Don’t Apply for “A Job”

Don’t apply for “a job.” That’s too general.

Apply for a specific opportunity to create a specific kind of value for a specific company.

If you apply for something, that’s actually what you’re doing anyway. So you might as well adopt a mindset that’s congruent with the task.

Apply for jobs with the same practical wisdom you’d display when looking for a date.

Don’t let yourself sound like a desperate person who’s looking for anything under the sun. Make the company feel like you’re uniquely interested in them.

You wouldn’t go on a date and say “Oh, I’m just here because I have no friends and you were available. There was nothing about you that made me intrigued. I’m just trying to get to know ANYONE who’s willing to listen.”

You would say “When I met you the other day and you started talking about how you loved the Chicago Bulls and THEN you dropped that Eminem reference in the SAME sentence, I was like ‘I GOTTA get to know this person right here.’”

Make your pitch personal.

People like it when you’re interested in them in particular.

They like it less when you’re just putting out a bunch of feelers.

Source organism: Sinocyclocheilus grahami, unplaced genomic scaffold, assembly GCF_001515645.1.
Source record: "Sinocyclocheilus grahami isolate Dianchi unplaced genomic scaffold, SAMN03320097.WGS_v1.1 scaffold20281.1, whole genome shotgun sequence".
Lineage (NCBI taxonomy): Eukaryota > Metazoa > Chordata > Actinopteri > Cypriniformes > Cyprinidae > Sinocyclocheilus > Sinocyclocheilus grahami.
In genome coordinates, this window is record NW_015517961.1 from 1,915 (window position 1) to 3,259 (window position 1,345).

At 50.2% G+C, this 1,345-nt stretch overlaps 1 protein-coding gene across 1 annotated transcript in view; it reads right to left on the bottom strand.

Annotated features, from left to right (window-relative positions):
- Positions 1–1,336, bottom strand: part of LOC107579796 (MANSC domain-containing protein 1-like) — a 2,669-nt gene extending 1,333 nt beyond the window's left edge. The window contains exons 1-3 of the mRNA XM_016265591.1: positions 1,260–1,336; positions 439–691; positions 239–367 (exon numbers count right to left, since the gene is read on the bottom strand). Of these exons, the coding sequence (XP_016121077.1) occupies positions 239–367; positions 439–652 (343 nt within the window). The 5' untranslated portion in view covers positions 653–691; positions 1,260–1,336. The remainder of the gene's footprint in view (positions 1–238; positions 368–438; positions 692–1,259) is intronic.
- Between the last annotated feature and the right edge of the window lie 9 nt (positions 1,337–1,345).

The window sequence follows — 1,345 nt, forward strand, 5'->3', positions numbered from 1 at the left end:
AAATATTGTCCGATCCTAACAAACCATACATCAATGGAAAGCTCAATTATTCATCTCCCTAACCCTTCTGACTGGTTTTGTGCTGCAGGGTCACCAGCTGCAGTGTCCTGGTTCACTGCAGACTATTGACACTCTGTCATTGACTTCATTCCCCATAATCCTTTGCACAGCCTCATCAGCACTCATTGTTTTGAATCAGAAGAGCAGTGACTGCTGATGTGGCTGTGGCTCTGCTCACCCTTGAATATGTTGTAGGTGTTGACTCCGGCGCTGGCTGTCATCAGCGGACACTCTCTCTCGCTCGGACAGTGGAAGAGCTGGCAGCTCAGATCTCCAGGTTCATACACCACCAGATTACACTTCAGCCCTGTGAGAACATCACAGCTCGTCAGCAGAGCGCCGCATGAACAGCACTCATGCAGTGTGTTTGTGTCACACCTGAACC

The same is true for companies.

Don’t be spammy. Be specific.

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T.K. Coleman

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TK Coleman is the Education Director for Praxis. He has coached dozens of young people and top performers from all stages of life. He’s the author of hundreds of articles and is a frequent speaker on education, entrepreneurship, freedom, personal growth, and creativity. TK is a relentless learner, has been involved in numerous startups, and has professional experience ranging from the entertainment to financial services industries and academia. Above all else, TK is on a mission to help people embrace their own power and expand their own possibilities.

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